charging infrastructure is an imperative, as was recognised as far back as 2018 and incorporated into                 The benefits of healthcare artificial intelligence (AI) are already being seen in radiological analysis.
Part 2 of the Automated and Electric Vehicles Act 2018. The issue of safety is paramount, owing to the                However, as more AI devices come to market, there will also be increased risks. For example, as the
fire risks associated with the size of high-voltage Lithium-ion batteries required to power an EV, and                devices self-learn, the thought processes by which they make decisions may not be transparent (known
their propensity to burn at high temperature without the need for oxygen. This risk is most pronounced                as the ‘black box problem’). The present law of medical negligence is ill-equipped to deal with AI,
where large numbers of vehicles (including EVs) are contained in confined spaces, such as underground                 causing uncertainty over how claimants will litigate AI claims. Will they pursue AI claims through Bolam
car parks, and especially roll on – roll off (ro-ro) ferries, where there is also a risk to life for passengers. In   negligence, on the basis that the AI product should be judged according to the same principles as a
July 2022, the UK’s Maritime and Coastguard Agency issued safety guidance for EV charging on ro-ro                    human clinician? Will they pursue these claims as product liability claims? Or even a mixture of both?
ferries, which recommends charging infrastructure should, where possible, be positioned on the weather                In addition, there will be the question of how blame should be apportioned between clinicians and AI
deck which is more easily accessible in the event of an electrical fire. Marine insurers will face increased          producers. These factors will increase litigation complexity and costs.
exposure to loss events caused by on board EV charging on ro-ro ferries, and should undertake a
comprehensive risk assessment when underwriting such business.                                                        12. Genomic technology will provoke new questions
                                                                                                                      The UK is at the forefront of the use of genomics (the body’s genes) in healthcare. This allows a more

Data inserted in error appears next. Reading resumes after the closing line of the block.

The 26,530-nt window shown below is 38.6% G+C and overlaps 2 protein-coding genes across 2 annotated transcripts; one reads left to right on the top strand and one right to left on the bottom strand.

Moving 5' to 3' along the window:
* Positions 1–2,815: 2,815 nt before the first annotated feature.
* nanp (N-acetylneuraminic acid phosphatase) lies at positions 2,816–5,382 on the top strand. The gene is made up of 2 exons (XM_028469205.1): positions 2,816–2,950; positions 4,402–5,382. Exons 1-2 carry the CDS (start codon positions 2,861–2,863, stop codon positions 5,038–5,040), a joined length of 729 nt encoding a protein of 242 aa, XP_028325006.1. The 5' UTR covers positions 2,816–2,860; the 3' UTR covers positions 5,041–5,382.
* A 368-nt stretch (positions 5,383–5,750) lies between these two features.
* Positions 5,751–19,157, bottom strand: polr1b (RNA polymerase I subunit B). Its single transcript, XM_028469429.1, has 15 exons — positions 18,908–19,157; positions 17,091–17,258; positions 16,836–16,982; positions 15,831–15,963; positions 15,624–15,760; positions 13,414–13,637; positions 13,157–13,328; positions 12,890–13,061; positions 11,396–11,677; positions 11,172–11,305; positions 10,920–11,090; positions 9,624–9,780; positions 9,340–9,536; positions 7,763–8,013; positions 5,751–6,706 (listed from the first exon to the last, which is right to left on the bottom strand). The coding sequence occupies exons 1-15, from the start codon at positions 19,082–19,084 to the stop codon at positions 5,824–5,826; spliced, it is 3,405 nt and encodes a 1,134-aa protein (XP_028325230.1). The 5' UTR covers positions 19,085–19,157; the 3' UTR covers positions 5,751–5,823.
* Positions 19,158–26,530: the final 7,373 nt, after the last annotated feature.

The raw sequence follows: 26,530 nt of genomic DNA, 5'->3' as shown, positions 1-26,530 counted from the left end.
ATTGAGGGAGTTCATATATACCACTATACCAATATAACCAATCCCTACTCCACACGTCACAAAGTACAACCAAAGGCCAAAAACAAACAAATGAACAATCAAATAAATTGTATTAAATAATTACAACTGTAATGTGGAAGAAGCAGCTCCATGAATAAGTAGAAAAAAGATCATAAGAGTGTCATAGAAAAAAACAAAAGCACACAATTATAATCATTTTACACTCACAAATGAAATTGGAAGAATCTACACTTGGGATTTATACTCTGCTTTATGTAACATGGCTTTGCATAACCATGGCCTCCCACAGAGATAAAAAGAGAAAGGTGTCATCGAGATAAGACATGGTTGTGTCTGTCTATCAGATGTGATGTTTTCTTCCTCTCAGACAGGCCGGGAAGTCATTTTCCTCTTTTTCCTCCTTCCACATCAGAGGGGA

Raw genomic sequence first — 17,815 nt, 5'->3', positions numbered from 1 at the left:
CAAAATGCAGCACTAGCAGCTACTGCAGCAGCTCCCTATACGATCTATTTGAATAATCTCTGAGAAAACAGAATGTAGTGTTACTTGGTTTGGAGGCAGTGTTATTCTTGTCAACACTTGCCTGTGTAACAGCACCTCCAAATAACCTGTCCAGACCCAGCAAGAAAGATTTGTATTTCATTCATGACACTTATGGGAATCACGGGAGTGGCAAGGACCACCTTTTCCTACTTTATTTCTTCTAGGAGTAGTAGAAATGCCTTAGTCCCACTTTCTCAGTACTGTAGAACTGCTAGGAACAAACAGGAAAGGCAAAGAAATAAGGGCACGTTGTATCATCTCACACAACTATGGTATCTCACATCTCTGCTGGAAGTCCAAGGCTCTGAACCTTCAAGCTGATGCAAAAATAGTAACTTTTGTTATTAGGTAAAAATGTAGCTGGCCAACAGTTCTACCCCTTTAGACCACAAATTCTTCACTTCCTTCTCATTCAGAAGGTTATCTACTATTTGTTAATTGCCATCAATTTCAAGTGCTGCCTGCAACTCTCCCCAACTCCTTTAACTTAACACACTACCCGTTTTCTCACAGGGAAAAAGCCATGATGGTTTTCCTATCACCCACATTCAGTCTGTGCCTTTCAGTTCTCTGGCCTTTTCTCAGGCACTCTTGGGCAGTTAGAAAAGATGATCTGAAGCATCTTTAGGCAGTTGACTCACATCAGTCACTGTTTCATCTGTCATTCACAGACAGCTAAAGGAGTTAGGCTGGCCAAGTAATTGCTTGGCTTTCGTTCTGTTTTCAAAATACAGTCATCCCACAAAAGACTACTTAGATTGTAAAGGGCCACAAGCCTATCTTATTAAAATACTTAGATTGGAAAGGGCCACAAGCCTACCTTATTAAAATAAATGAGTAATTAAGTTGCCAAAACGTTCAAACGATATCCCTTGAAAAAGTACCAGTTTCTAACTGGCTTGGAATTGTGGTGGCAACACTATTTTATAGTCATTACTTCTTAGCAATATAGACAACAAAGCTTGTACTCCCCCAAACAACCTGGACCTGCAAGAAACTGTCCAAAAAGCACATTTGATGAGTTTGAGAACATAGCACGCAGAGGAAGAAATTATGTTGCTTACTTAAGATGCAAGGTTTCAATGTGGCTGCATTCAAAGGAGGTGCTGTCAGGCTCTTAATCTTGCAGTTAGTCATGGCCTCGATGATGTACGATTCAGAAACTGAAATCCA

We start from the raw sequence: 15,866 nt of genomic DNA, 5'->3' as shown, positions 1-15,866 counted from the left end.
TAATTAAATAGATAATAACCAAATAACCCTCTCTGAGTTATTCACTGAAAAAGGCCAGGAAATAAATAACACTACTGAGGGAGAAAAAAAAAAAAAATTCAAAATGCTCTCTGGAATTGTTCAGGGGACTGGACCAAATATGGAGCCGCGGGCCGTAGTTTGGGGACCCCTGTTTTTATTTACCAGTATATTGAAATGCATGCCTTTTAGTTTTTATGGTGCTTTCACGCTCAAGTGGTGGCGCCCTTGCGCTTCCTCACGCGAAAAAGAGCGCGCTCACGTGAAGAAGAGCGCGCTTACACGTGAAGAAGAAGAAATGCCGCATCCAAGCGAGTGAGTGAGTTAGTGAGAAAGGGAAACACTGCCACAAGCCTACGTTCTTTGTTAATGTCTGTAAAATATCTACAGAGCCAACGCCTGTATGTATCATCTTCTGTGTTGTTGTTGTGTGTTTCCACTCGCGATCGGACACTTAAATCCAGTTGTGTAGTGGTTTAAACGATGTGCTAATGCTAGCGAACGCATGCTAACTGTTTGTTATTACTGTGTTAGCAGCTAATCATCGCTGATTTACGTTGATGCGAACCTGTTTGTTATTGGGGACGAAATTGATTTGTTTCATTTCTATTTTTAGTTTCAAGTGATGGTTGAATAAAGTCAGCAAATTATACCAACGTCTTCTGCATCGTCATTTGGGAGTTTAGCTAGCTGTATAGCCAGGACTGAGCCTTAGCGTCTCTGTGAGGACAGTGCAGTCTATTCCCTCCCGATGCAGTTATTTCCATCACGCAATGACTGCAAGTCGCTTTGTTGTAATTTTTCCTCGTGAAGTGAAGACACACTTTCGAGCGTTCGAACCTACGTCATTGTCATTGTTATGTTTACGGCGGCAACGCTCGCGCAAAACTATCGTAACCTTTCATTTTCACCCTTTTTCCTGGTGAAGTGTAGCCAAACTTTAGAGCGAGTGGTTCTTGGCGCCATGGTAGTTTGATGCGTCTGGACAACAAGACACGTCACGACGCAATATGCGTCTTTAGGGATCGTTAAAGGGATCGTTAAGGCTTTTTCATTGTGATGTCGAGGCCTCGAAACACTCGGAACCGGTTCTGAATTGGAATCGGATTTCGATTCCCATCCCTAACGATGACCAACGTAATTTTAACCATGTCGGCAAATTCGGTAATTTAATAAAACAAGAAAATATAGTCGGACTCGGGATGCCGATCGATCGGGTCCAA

MEDICAL MALPRACTICE                                                                                                   targeted, effective and tailor-made approach to patient care based on an individual’s needs. It can
10. Telemedicine technology is here to stay but may increase risks                                                    lead to early diagnosis or even the prevention of medical conditions. But genomics may raise patient
                                                                                                                      expectations and when expectations are not met, litigation often ensues. As genomics play a larger role
COVID-19 significantly reduced the frequency of face-to-face consultations and caused a seismic shift to
                                                                                                                      in healthcare, questions relevant to medical negligence liability will start to shift from “why didn’t you
telemedicine, particularly the use of video consultations, which is here to stay. Telemedicine technology
                                                                                                                      diagnose my condition?” to “why didn’t you prevent my condition from developing in the first place?”
reduces the spread of infectious diseases in clinics and enables swift access to healthcare at a distance
                                                                                                                      Genomics, like AI, is a new frontier which introduces new legal issues. Not only will there be different
with associated cost and time-saving efficiencies. However, the virtual doctor-patient relationship poses
                                                                                                                      questions asked around liability, but they will be asked of different people. Genomics will see a new
risks. Doctors will need to exercise caution to avoid misdiagnosis and to ensure that older or less tech-
                                                                                                                      hybrid professional, the bioinformatician, whose role will straddle medicine and large data and who
savvy patients remain able to access medical services. Doctors should have a low threshold for calling
                                                                                                                      will sit at the heart of the provision of genomic-based healthcare. What’s more, questions will be asked
their patients in for face-to-face consultations, physical examination and assessment. If not, it is inevitable
                                                                                                                      by different people: not only will injured parties bring claims but we can expect to see representative
that serious conditions will go undiagnosed, increasing claims brought by patients.
                                                                                                                      actions pursued by sectors of the population who perceive unfair discrimination in the creation and